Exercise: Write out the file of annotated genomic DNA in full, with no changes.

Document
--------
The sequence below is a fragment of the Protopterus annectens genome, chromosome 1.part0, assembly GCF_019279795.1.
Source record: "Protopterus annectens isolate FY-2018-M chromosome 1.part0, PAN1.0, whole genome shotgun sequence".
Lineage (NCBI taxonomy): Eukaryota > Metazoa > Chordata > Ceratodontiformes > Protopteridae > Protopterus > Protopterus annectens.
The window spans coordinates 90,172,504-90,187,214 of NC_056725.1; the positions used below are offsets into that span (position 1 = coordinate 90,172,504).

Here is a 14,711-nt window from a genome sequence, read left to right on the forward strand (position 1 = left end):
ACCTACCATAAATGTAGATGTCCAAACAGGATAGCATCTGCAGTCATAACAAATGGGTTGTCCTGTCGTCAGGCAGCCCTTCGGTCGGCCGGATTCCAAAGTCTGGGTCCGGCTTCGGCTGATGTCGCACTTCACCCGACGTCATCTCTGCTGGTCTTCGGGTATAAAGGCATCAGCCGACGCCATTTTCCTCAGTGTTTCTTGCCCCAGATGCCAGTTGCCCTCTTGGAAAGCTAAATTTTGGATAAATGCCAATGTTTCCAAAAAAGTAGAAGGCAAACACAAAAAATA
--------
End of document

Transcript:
The sequence below is a fragment of the Protopterus annectens genome, chromosome 1.part0, assembly GCF_019279795.1.
Source record: "Protopterus annectens isolate FY-2018-M chromosome 1.part0, PAN1.0, whole genome shotgun sequence".
Lineage (NCBI taxonomy): Eukaryota > Metazoa > Chordata > Ceratodontiformes > Protopteridae > Protopterus > Protopterus annectens.
The window spans coordinates 90,172,504-90,187,214 of NC_056725.1; the positions used below are offsets into that span (position 1 = coordinate 90,172,504).

Here is a 14,711-nt window from a genome sequence, read left to right on the forward strand (position 1 = left end):
ACCTACCATAAATGTAGATGTCCAAACAGGATAGCATCTGCAGTCATAACAAATGGGTTGTCCTGTCGTCAGGCAGCCCTTCGGTCGGCCGGATTCCAAAGTCTGGGTCCGGCTTCGGCTGATGTCGCACTTCACCCGACGTCATCTCTGCTGGTCTTCGGGTATAAAGGCATCAGCCGACGCCATTTTCCTCAGTGTTTCTTGCCCCAGATGCCAGTTGCCCTCTTGGAAAGCTAAATTTTGGATAAATGCCAATGTTTCCAAAAAAGTAGAAGGCAAACACAAAAAATA